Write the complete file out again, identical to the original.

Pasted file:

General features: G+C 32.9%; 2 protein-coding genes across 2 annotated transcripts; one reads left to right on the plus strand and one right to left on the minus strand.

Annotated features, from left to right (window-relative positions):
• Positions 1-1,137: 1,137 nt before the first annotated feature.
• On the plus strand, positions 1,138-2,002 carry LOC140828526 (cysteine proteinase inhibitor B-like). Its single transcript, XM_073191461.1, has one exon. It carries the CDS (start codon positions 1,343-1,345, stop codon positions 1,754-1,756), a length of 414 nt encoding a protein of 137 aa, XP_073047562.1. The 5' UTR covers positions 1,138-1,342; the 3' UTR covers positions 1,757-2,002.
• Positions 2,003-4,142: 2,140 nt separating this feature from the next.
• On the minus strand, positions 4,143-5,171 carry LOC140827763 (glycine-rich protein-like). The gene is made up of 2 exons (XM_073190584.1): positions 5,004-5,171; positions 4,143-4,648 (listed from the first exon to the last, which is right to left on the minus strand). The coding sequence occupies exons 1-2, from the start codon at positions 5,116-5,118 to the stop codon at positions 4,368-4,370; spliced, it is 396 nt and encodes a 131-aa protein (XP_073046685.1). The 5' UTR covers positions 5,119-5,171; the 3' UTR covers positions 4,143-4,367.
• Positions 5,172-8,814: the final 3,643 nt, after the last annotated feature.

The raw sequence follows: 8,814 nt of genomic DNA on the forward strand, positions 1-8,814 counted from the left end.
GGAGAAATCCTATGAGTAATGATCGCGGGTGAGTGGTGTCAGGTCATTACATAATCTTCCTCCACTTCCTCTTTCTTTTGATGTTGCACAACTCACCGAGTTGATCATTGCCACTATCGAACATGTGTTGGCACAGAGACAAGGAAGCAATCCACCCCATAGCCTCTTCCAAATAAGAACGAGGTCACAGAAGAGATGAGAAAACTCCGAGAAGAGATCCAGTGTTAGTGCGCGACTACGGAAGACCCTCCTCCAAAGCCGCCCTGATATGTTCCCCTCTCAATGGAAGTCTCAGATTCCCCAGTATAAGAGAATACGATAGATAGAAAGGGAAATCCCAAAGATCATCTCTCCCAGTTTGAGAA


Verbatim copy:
General features: G+C 32.9%; 2 protein-coding genes across 2 annotated transcripts; one reads left to right on the plus strand and one right to left on the minus strand.

Annotated features, from left to right (window-relative positions):
• Positions 1-1,137: 1,137 nt before the first annotated feature.
• On the plus strand, positions 1,138-2,002 carry LOC140828526 (cysteine proteinase inhibitor B-like). Its single transcript, XM_073191461.1, has one exon. It carries the CDS (start codon positions 1,343-1,345, stop codon positions 1,754-1,756), a length of 414 nt encoding a protein of 137 aa, XP_073047562.1. The 5' UTR covers positions 1,138-1,342; the 3' UTR covers positions 1,757-2,002.
• Positions 2,003-4,142: 2,140 nt separating this feature from the next.
• On the minus strand, positions 4,143-5,171 carry LOC140827763 (glycine-rich protein-like). The gene is made up of 2 exons (XM_073190584.1): positions 5,004-5,171; positions 4,143-4,648 (listed from the first exon to the last, which is right to left on the minus strand). The coding sequence occupies exons 1-2, from the start codon at positions 5,116-5,118 to the stop codon at positions 4,368-4,370; spliced, it is 396 nt and encodes a 131-aa protein (XP_073046685.1). The 5' UTR covers positions 5,119-5,171; the 3' UTR covers positions 4,143-4,367.
• Positions 5,172-8,814: the final 3,643 nt, after the last annotated feature.

The raw sequence follows: 8,814 nt of genomic DNA on the forward strand, positions 1-8,814 counted from the left end.
GGAGAAATCCTATGAGTAATGATCGCGGGTGAGTGGTGTCAGGTCATTACATAATCTTCCTCCACTTCCTCTTTCTTTTGATGTTGCACAACTCACCGAGTTGATCATTGCCACTATCGAACATGTGTTGGCACAGAGACAAGGAAGCAATCCACCCCATAGCCTCTTCCAAATAAGAACGAGGTCACAGAAGAGATGAGAAAACTCCGAGAAGAGATCCAGTGTTAGTGCGCGACTACGGAAGACCCTCCTCCAAAGCCGCCCTGATATGTTCCCCTCTCAATGGAAGTCTCAGATTCCCCAGTATAAGAGAATACGATAGATAGAAAGGGAAATCCCAAAGATCATCTCTCCCAGTTTGAGAA